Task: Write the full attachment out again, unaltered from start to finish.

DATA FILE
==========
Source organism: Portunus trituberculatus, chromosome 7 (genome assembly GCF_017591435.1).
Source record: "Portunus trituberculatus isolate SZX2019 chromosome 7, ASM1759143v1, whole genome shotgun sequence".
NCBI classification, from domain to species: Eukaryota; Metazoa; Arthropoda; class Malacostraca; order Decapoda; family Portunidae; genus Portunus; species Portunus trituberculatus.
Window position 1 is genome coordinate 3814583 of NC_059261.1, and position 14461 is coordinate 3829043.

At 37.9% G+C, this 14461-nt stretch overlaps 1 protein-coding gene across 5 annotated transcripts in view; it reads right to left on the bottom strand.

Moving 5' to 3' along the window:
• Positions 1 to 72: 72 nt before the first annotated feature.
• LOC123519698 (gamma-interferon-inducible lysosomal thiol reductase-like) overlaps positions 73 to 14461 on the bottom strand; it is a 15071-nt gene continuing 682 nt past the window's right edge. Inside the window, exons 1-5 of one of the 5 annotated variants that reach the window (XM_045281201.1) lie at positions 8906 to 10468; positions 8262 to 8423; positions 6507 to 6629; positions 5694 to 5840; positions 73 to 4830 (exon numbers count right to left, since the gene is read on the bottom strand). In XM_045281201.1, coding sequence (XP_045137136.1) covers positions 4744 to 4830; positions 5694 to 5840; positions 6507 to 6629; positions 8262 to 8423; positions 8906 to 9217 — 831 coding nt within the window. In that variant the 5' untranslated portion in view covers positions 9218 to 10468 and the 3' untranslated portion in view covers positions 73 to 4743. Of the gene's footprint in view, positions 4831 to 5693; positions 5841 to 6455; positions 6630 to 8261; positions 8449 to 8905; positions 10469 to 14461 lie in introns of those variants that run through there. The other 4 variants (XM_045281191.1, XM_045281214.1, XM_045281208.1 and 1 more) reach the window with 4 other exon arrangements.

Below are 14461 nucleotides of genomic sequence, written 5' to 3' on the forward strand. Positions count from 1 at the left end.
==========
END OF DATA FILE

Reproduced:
Source organism: Portunus trituberculatus, chromosome 7 (genome assembly GCF_017591435.1).
Source record: "Portunus trituberculatus isolate SZX2019 chromosome 7, ASM1759143v1, whole genome shotgun sequence".
NCBI classification, from domain to species: Eukaryota; Metazoa; Arthropoda; class Malacostraca; order Decapoda; family Portunidae; genus Portunus; species Portunus trituberculatus.
Window position 1 is genome coordinate 3814583 of NC_059261.1, and position 14461 is coordinate 3829043.

At 37.9% G+C, this 14461-nt stretch overlaps 1 protein-coding gene across 5 annotated transcripts in view; it reads right to left on the bottom strand.

Moving 5' to 3' along the window:
• Positions 1 to 72: 72 nt before the first annotated feature.
• LOC123519698 (gamma-interferon-inducible lysosomal thiol reductase-like) overlaps positions 73 to 14461 on the bottom strand; it is a 15071-nt gene continuing 682 nt past the window's right edge. Inside the window, exons 1-5 of one of the 5 annotated variants that reach the window (XM_045281201.1) lie at positions 8906 to 10468; positions 8262 to 8423; positions 6507 to 6629; positions 5694 to 5840; positions 73 to 4830 (exon numbers count right to left, since the gene is read on the bottom strand). In XM_045281201.1, coding sequence (XP_045137136.1) covers positions 4744 to 4830; positions 5694 to 5840; positions 6507 to 6629; positions 8262 to 8423; positions 8906 to 9217 — 831 coding nt within the window. In that variant the 5' untranslated portion in view covers positions 9218 to 10468 and the 3' untranslated portion in view covers positions 73 to 4743. Of the gene's footprint in view, positions 4831 to 5693; positions 5841 to 6455; positions 6630 to 8261; positions 8449 to 8905; positions 10469 to 14461 lie in introns of those variants that run through there. The other 4 variants (XM_045281191.1, XM_045281214.1, XM_045281208.1 and 1 more) reach the window with 4 other exon arrangements.

Below are 14461 nucleotides of genomic sequence, written 5' to 3' on the forward strand. Positions count from 1 at the left end.